Down at the beach watching the flow of the waves, the rhythmic movements stir up images. How many times have I been here? How familiar, yet how new and fresh it is. How to capture the feeling of the moment, the light of the season, the breath of the wind. Thoughts go through my mind as I "prepare" to make pinhole photos of the sea.
I say go through the mind but it is partly unconscious. It is a feeling or intuition, combined with memories of inner landscapes. The desire to share the experience with others encourages me to get out the camera.
And why the pinhole camera instead of another device? I don't really see this world in fractions of a second as modern cameras do. Taking in a scene with all the senses, with the heart and mind, for 15 seconds, a minute, or an hour is for me a contemplation of life itself. When I view the ocean in all its vastness, it is recorded in my memory.
On the edge of a rice paddy, deep in the woods by a forest stream, in front of a sparkling waterfall, looking up with an uncluttered view of the sky, these all provoke the same response. As a tool, the pinhole camera helps me to express what I feel in those intimate moments in nature. The eye is the aperture; the image is imprinted on my light sensitive inner being. "Satori" enlightenment may come in an instant, but it is the culmination of something accrued over time. The pinhole camera becomes the witness to my ongoing journey. Together the camera and I observe, preserve, and take the scene home with us.

 
Edward Levinson (2001)

Shadows Talk
I have been aware of the rhythms that move the world since I was a teenager. I remember the first time I laid on my back in a field, watched the clouds floating by overhead and felt at one with the universe. It seemed such a simple thing to experience. I wonder why it is so easy to forget that feeling in the rush of everyday life.
My days are made up of comings and goings. The sun rises and brightens the day. It follows nature's course and I often shape my activities around its movements. I watch the light and chase the shadows. I watch them both plays tricks as they move about like a dancing butterfly, a lazy dog, or horse on the run.
Shadows Talk is a series of work that by its very nature is on going. The light is seen in all its shapes; the shadows talk in many voices. Observing the interaction of these two forces I see parallels between new and old, past and present, the seen and unseen. For me pinhole photography creates a thread between these two worlds. It is a search for balance where light and dark come together in a natural way.
Certain scenes invoke my past, some reach further back to my ancestral roots. Others help me to imagine the future. Most however excite me because they are unique moments in the here and now. Partly they are special because they are personal and a record of my life. Yet I believe they also have meaning for others.
We all share certain similar memories, feelings of nostalgia, and a sense of deja vu. It may be a sunlit landscape, a crowded street, a sacred place, or a symbolic still life that moves us. It matters not which as long as we see, receive something, and continue on our journey.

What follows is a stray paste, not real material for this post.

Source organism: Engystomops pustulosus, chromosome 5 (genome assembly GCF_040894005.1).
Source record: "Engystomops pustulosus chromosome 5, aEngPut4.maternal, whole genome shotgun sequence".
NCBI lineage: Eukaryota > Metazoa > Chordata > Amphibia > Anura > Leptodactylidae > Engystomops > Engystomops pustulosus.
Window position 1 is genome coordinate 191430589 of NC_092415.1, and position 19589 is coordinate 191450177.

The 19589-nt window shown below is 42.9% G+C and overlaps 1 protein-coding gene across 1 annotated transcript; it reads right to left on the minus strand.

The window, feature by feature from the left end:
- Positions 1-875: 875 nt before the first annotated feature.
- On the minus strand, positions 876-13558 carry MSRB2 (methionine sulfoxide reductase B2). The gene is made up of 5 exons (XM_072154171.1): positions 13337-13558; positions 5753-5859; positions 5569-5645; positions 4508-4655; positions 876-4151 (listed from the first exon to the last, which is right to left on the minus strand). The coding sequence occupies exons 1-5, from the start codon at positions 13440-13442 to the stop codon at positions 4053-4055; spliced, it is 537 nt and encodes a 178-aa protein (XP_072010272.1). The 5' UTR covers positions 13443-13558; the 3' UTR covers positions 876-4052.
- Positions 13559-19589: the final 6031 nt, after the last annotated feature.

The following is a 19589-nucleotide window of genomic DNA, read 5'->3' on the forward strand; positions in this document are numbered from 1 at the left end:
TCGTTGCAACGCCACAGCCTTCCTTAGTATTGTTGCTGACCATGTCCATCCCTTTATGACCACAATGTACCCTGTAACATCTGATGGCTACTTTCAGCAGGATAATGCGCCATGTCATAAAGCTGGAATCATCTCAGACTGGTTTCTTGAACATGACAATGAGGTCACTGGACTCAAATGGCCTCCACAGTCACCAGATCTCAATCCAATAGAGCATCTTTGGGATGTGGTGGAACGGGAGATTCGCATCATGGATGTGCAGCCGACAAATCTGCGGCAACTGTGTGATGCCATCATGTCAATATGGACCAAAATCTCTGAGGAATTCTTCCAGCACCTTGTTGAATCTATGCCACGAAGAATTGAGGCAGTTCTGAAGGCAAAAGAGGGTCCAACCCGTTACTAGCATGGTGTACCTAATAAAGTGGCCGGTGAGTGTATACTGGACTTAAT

Edward Levinson (2002)

Watching and Waiting
Every year is always busy. It may be traveling for a photographic project, preparing for exhibitions, working on a book, or as in this past year building a new house and studio. Sometimes it is just the routine and pressures of ordinary life that keep me busier than I would like. Days go by where I think I didn't do anything creative. But the one thing I can do even when I am too busy or uninspired to make photographs is to just keep my eyes open to the world around me. If I pay attention, eventually I "see" something. It may not mean anything to others but it has meaning to me.
Americans have the expression "keep on trucking" meaning to continue going down the road. A pinhole friend who is fighting cancer perseveres with the thought "keep on pinholing". My hope is that I no matter what, I "keep on looking". On a stroll through glittering Ginza or weather beaten old Tokyo ("shita machi"), in the countryside or wherever I happen to be, I watch and wait for a photographic moment.
 
Edward Levinson (2004)

Silhouette Stories (shadow series)
"Beyond the Picture"
Every photographer is fascinated by light, shadows, shapes, and forms. Most are also interested in the story behind the picture, the story the picture tells. In this series of work I am looking beyond what seems “real” to see another world. It is a make believe world that comes to life through the playful interaction of still life objects. Figures, flowers, glass, and water enter the stage. The “spot” light illuminates them. My show exists only as long as that day’s set, that morning’s light , and the inspiration of the director and “actors”. In the silhouette series, the actors find a safe atmosphere behind a screen to reveal themselves. Through the drama created I see the inner qualities central to life in the real world. Joy, peace, beauty, reverence, humor, freedom, and love.
Edward Levinson (2006)

"Fears and Hopes" (diorama series)

I know the world is far from perfect. As an artist and photographer I have mostly thought, until recently, that I should concentrate on the positive rather than the negative. However, when I started my previous "Cityscapes" series, I found that documentary statements about society began to appear in my photos whether I was looking for them or not.
Later looking at photographs I had taken at Auschwitz concentration camp in Poland I found myself wondering how I could ever us these photos. I could feel the stories that occurred there but found it hard to visualize them. I found that creating dioramas with the photos and various dolls and objects somehow brought some meaning to the scenes for me.  Wars and holocausts bring with them fears and heartbreak. Religious icons, regardless of denomination represent hope. As a saving grace, nature provides a universal place of solace, freedom, and gratitude. Edward Levinson 2002-2006

“Mind Games”

I have been using pinhole photography for artistic expression since 1993. The “Mind Games” series began in 2005 and is my first major pinhole work in color.

When I first started using the three-hole “Pinhole Blender” camera it felt like a good tool for creating stories. Usually I search for three scenes or objects that seem to go together. I look for humor, irony, and social statements when combining the three images into one photograph. Sometimes the center image is strong enough to stand on its own; the side-images are used isolate the subject from its normal environment and to draw the viewer into the power spot in the center.

The camera is a simple round can with a diameter of 18cm (7 inches). There is no viewfinder. On a panoramic strip of film 6 x 12 cm (2.5 x 7inch) long, three different pinhole images are combined into one image in a purely analog process. The resulting collage of three overlapping images is thus created in the camera, not on a computer. After capture, I have the medium format 120-size color negative film developed by a lab. Then, I personally scan the negatives into the computer, do the color processing as necessary, and output as archival ink jet prints.

Edward Levinson 2011-2102